On Thursday, Mira and Sarifa had the opportunity to accompany Patrick on calls again, while Shauna and I visited the final farms of the nutrition project. These last visits brought the number of farms I had been to up to nearly 150 and yet, I continued to be moved by the eagerness and generosity of the farmers.  In fact, while not surprising, it was definitely a nice treat to finish off the visits being invited into one last farmer’s home for chai and food!

Enjoying some chai and lunch at Supa Café, our favourite spot in town. From left to right: Maggie, Shauna, Priscilla, Jeremiah.Photo 9 

Friday was my final day in Mukurwe-ini, and it was definitely a great end to an amazing summer! The morning was spent helping our chef Samuel prepare a huge spread of Kenyan food including chapatis, Mukimo (potatoes, greens, and maize), beef stew, chicken, and stir-fried vegetables. That afternoon, we had a party to thank all the incredible people (and their families) that we have been fortunate to work with this summer. The party extended well into the evening, and was a blast of delicious food, heartfelt speeches and thank you’s, and bittersweet goodbyes. It was really nice to have a chance to express our gratitude to everyone, including (but not limited to) our awesome drivers, talented chef, skilled translator, incredible laundress, and all the wonderful employees of the Dairy.

Sarifa, Samuel, and Matthew (Shauna’s husband) working hard preparing food for the thank you party.Photo 10

 Maggie making mukimo for the thank you party.Photo 11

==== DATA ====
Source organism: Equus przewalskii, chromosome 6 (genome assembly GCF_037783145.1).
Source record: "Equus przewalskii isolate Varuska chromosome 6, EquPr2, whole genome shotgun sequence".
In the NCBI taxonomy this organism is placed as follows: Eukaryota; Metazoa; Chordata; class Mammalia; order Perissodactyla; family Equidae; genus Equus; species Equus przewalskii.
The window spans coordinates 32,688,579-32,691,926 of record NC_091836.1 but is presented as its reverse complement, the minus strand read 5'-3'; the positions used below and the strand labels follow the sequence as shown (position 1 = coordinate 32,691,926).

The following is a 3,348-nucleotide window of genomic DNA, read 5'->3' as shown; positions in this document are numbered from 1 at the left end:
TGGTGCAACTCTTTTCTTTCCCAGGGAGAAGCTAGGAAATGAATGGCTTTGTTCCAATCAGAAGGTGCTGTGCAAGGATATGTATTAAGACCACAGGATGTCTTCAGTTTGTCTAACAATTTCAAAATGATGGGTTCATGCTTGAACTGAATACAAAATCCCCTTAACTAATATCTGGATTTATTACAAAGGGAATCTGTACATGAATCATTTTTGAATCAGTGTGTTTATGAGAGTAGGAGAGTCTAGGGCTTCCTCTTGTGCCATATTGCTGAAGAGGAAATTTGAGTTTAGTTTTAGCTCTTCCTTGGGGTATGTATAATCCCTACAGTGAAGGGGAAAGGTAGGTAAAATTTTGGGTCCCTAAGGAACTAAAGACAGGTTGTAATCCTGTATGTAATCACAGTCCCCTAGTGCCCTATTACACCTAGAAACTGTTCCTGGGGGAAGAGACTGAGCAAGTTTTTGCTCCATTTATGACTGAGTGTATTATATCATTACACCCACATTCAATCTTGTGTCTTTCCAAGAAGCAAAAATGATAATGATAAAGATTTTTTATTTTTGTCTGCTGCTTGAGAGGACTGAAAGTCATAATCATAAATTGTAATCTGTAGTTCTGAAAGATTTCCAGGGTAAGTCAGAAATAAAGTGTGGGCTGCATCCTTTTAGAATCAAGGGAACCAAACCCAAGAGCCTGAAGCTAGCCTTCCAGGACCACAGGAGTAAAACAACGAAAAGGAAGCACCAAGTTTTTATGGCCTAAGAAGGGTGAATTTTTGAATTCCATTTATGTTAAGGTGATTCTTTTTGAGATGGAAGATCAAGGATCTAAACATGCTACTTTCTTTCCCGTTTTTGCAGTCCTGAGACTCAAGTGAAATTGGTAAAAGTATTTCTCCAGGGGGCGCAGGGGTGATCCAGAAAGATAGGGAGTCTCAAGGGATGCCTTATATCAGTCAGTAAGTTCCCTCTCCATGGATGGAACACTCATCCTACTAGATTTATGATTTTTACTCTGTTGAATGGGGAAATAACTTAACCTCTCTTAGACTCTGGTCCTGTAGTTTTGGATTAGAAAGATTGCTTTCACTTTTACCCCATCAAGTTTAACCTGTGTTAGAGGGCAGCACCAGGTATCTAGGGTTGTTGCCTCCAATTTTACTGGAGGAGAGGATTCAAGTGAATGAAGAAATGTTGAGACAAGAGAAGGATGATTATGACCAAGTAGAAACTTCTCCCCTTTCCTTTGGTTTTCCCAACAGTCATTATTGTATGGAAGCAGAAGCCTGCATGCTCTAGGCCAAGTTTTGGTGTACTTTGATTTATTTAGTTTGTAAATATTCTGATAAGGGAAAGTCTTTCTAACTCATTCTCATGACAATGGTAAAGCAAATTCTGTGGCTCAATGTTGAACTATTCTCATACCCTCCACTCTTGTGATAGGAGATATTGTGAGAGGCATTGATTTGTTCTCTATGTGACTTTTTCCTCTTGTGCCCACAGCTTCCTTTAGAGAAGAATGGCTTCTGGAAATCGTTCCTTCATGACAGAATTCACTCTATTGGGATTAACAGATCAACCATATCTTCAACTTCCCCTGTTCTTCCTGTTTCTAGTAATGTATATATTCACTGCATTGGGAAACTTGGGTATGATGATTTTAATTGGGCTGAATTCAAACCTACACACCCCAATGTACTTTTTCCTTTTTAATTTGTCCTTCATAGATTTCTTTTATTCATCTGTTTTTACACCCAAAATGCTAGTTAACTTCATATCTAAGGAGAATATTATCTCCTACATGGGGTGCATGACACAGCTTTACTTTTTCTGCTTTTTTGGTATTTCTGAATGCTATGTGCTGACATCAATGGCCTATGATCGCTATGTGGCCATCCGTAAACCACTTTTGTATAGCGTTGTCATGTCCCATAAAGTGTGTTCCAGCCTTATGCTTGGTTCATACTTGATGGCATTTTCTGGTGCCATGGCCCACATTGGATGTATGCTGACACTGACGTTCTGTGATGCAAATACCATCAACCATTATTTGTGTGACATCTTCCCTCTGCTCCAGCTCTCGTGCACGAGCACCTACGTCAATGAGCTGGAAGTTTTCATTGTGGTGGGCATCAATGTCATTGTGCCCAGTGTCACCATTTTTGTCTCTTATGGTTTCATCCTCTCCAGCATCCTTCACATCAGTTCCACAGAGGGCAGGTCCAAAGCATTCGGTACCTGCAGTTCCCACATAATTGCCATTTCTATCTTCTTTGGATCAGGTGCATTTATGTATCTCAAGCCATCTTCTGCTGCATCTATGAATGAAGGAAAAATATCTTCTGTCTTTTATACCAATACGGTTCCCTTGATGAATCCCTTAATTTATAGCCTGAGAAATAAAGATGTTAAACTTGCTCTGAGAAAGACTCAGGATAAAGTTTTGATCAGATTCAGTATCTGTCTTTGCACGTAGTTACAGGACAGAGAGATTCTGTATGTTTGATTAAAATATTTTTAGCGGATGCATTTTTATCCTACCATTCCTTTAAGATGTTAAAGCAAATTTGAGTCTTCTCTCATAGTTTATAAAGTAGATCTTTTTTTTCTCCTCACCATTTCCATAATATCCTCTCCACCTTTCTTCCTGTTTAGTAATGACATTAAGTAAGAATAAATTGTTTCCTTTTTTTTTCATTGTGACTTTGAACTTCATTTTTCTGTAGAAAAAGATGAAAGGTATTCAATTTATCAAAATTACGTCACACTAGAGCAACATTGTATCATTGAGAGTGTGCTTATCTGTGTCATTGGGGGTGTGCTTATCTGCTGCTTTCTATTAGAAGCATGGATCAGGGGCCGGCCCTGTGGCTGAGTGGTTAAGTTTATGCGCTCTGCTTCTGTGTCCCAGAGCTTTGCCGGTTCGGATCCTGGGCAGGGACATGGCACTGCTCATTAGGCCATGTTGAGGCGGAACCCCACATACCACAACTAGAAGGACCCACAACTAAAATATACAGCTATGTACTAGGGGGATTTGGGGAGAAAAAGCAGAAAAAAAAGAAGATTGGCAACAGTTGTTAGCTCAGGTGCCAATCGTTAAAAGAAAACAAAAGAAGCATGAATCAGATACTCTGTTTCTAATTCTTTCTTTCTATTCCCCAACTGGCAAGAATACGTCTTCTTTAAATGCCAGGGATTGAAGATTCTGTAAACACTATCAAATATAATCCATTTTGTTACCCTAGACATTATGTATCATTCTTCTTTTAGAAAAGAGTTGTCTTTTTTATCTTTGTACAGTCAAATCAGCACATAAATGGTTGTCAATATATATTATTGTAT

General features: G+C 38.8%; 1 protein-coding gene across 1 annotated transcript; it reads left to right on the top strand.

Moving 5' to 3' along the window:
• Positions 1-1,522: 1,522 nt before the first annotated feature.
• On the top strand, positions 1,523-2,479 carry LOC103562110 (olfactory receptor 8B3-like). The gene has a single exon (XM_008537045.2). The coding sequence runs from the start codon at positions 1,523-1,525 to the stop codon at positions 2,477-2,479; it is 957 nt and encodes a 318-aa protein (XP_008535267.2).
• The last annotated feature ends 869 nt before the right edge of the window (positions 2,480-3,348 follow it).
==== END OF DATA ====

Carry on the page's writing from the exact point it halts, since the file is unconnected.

This summer was truly a once in a lifetime experience. I began the internship with the hopes of helping farmers improve their milk production and maybe learning and improving a few skills myself, but in the end, got so much more. As student interns, we did get to share the knowledge we have from our schooling, and were extremely fortunate to actually see some nearly instantaneous results; extension officers told us that one farmer went from getting 8L to 15L of milk/day solely as a result of the stall changes we made to improve cow comfort. However, I had no idea this experience would be such an exchange of knowledge; for everything that we taught, there is no doubt in my mind that we received 10-fold back in return. In the past 10 weeks, I have learned more than I could have imagined about veterinary medicine, farming, teamwork, communication, Kenyan culture, and being resourceful, generous, and appreciative for all the wonderful people and things in my life. On behalf of Mira, Sarifa, and myself, I would like to offer my sincere thanks to all those that made this unique opportunity possible, including all those who donated time or money to our fundraising, Veterinarians Without Borders and all their sponsors, Farmers Helping Farmers, and all the wonderful people we were privileged to work with in Mukurwe-ini!

Group photo with all our wonderful colleagues and their familiesPhoto 12 

The 3 student interns with our amazing laundress and friend, Ruth and her son Cedric.

Photo 13